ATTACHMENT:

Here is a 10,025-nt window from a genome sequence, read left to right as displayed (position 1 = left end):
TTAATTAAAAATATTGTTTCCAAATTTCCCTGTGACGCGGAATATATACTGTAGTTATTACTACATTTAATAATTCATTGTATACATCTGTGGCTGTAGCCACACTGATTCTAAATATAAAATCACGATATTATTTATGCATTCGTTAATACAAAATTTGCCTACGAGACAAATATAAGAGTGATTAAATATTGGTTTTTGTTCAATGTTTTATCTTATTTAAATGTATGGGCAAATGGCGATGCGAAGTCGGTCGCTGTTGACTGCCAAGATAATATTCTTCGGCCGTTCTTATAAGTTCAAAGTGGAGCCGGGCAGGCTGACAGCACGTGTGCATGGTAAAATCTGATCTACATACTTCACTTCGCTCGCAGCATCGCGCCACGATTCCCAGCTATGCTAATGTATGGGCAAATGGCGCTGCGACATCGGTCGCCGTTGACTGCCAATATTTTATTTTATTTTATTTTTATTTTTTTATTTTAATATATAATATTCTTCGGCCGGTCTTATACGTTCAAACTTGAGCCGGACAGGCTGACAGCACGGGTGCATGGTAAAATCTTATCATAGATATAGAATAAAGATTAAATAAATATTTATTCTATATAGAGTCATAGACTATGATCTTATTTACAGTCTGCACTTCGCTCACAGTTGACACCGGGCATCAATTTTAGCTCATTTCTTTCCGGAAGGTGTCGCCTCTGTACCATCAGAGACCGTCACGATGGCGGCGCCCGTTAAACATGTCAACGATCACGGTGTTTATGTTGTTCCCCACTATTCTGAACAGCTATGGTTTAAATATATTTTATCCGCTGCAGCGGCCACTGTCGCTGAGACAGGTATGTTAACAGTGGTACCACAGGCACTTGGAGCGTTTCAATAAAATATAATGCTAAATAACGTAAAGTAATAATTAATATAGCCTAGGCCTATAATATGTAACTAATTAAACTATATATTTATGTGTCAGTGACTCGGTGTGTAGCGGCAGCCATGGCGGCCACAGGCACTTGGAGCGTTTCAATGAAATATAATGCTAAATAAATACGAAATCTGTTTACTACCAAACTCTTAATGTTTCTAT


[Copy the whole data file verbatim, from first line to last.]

Here is a 10,025-nt window from a genome sequence, read left to right as displayed (position 1 = left end):
TTAATTAAAAATATTGTTTCCAAATTTCCCTGTGACGCGGAATATATACTGTAGTTATTACTACATTTAATAATTCATTGTATACATCTGTGGCTGTAGCCACACTGATTCTAAATATAAAATCACGATATTATTTATGCATTCGTTAATACAAAATTTGCCTACGAGACAAATATAAGAGTGATTAAATATTGGTTTTTGTTCAATGTTTTATCTTATTTAAATGTATGGGCAAATGGCGATGCGAAGTCGGTCGCTGTTGACTGCCAAGATAATATTCTTCGGCCGTTCTTATAAGTTCAAAGTGGAGCCGGGCAGGCTGACAGCACGTGTGCATGGTAAAATCTGATCTACATACTTCACTTCGCTCGCAGCATCGCGCCACGATTCCCAGCTATGCTAATGTATGGGCAAATGGCGCTGCGACATCGGTCGCCGTTGACTGCCAATATTTTATTTTATTTTATTTTTATTTTTTTATTTTAATATATAATATTCTTCGGCCGGTCTTATACGTTCAAACTTGAGCCGGACAGGCTGACAGCACGGGTGCATGGTAAAATCTTATCATAGATATAGAATAAAGATTAAATAAATATTTATTCTATATAGAGTCATAGACTATGATCTTATTTACAGTCTGCACTTCGCTCACAGTTGACACCGGGCATCAATTTTAGCTCATTTCTTTCCGGAAGGTGTCGCCTCTGTACCATCAGAGACCGTCACGATGGCGGCGCCCGTTAAACATGTCAACGATCACGGTGTTTATGTTGTTCCCCACTATTCTGAACAGCTATGGTTTAAATATATTTTATCCGCTGCAGCGGCCACTGTCGCTGAGACAGGTATGTTAACAGTGGTACCACAGGCACTTGGAGCGTTTCAATAAAATATAATGCTAAATAACGTAAAGTAATAATTAATATAGCCTAGGCCTATAATATGTAACTAATTAAACTATATATTTATGTGTCAGTGACTCGGTGTGTAGCGGCAGCCATGGCGGCCACAGGCACTTGGAGCGTTTCAATGAAATATAATGCTAAATAAATACGAAATCTGTTTACTACCAAACTCTTAATGTTTCTAT